TU report: Schoharie limo driver had marijuana, anti-seizure med in system

April 04, 2019 06:17 PM

There is new information on the deadly Schoharie limo crash that killed 20 people in the fall. The Times Union is reporting the driver of the vehicle had marijuana and traces of an anti-seizure medication in his system.

This report comes on the eve of final grand jury proceedings, where jurors are deciding if they should return a criminal indictment.


NewsChannel 13 hasn’t been successful in trying to independently verify what the Times Union is reporting. They're citing two sources that the driver who died in the crash Scott Lisinicchia had a "significant" amount of marijuana in his system at the time of his death. One source tells the Times Union he also had traces of anti-seizure medication in his body, according to those familiar with the toxicology report.

NewsChannel 13 reached out to his wife's attorney, George Longworth, in Westchester. He asked us to call back Friday. We've asked if he could confirm whether Lisinicchia was taking anti-seizure medication, what the condition he had was and whether he was a known marijuana user.

Lisinicchia was one of 20 people killed October 6, when the modified 2001 Ford Excursion stretch limousine he was driving crashed in Schoharie.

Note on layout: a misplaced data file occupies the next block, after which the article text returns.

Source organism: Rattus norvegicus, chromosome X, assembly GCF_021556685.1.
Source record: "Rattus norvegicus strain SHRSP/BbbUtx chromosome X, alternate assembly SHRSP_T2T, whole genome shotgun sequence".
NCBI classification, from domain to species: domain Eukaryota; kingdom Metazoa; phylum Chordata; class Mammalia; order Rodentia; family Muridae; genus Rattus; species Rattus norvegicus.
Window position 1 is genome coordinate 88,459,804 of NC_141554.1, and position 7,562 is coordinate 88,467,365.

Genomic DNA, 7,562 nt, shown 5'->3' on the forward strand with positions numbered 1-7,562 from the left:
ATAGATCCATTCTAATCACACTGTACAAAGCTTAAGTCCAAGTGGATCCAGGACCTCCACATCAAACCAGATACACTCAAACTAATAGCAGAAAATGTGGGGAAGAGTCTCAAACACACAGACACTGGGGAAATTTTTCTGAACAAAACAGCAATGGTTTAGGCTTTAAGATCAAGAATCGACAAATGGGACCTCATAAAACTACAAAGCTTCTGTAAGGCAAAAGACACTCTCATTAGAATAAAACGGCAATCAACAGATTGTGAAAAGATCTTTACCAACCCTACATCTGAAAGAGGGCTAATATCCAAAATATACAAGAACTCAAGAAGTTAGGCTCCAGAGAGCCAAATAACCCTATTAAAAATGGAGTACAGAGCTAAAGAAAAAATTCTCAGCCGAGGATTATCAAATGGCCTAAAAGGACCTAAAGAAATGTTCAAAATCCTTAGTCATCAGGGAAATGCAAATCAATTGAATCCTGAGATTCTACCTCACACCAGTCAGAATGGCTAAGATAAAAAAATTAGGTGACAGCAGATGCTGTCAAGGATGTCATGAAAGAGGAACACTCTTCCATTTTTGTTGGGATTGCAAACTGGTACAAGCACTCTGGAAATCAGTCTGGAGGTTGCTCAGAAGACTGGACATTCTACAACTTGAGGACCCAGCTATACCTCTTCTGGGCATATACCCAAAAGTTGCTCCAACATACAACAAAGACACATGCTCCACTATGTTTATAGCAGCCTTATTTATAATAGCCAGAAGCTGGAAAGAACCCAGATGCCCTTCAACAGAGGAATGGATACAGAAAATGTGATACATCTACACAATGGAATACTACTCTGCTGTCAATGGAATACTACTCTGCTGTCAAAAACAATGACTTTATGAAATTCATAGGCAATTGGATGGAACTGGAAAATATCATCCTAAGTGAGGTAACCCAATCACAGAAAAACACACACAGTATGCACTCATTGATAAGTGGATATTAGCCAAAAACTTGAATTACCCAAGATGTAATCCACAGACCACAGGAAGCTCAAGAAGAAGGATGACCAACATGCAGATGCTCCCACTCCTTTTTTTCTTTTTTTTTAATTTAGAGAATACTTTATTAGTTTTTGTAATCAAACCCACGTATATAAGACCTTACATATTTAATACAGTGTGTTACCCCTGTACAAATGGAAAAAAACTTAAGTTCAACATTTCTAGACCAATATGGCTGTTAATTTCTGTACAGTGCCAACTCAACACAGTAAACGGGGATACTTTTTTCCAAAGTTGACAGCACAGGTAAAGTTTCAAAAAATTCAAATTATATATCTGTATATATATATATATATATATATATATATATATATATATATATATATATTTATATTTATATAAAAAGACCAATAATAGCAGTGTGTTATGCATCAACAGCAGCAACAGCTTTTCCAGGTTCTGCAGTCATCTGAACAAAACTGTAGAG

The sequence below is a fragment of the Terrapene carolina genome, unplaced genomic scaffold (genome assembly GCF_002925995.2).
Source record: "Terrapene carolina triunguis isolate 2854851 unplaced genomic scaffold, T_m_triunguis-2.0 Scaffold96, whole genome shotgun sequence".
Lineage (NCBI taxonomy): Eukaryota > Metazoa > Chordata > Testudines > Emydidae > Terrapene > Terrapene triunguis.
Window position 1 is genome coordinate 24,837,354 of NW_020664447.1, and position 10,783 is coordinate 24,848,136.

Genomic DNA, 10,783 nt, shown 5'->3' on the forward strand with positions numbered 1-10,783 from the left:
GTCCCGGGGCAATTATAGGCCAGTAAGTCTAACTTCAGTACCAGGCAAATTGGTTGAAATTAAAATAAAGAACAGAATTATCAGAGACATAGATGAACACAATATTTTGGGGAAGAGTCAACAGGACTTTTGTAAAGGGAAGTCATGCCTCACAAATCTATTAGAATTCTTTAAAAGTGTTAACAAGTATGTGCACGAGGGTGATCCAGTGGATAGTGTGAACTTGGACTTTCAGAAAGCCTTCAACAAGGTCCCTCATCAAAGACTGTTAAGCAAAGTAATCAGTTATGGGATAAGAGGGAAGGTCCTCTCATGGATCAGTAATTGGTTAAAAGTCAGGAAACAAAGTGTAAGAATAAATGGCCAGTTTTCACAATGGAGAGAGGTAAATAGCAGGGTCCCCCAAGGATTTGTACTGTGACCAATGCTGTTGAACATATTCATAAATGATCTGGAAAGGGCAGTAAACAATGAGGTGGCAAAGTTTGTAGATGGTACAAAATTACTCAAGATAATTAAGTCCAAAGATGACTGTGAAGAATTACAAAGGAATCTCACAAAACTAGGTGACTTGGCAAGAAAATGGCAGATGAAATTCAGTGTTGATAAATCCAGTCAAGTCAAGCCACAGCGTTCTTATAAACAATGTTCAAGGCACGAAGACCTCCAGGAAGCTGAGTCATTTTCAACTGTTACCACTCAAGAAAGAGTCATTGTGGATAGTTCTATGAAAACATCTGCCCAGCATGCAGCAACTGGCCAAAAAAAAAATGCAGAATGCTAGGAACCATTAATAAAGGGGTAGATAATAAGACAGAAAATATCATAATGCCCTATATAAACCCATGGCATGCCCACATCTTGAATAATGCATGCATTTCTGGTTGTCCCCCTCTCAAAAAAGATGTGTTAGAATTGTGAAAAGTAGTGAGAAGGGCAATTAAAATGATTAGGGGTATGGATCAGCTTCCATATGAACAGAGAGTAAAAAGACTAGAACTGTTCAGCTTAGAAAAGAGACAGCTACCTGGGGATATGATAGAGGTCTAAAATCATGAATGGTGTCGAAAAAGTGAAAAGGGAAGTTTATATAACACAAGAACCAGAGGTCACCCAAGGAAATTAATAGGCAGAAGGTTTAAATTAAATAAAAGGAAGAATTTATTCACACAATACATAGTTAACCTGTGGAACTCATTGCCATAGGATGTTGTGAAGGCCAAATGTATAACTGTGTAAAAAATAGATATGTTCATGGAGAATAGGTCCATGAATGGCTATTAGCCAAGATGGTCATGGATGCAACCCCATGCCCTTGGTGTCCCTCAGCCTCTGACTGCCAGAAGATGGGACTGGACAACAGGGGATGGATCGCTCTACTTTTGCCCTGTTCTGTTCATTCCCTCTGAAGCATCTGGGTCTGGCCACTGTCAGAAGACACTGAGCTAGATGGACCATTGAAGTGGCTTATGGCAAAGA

The NTSB is still investigating as is New York State Police. They didn't have a comment for us, neither did Defense Attorney Lee Kindlon, who represents the business operator of the limo company who remains charged with one count of negligent homicide.

Hear what the relative of one of the victims has to say about this, by watching the video of Jill Konopka's story.

DMV has the following statement on their website, talking about what they do when they receive a report from a doctor:

"If a physician reports that an individual has a condition that can affect his or her driving skills, DMV can suspend his or her driver license until a physician certifies that the condition is treated or controlled and the individual can drive safely. DMV can require that the physician recertify at a later time that the condition does not affect the individual's ability to drive. If DMV does not receive the required certification, DMV can suspend the driver license."


WNYT Staff

Copyright 2019 WNYT-TV LLC, a Hubbard Broadcasting Company. All rights reserved

Relay Media Amp
Video Albany mayor calls 'troubling' at center of peaceful protest

Albany police investigating Grand Street shooting

Murder charge upgraded in Floyd case, 3 other cops charged

Floyd's death heightens worry for black moms in Capital Region

Mom whose son was killed by Troy police officer reflects on Floyd case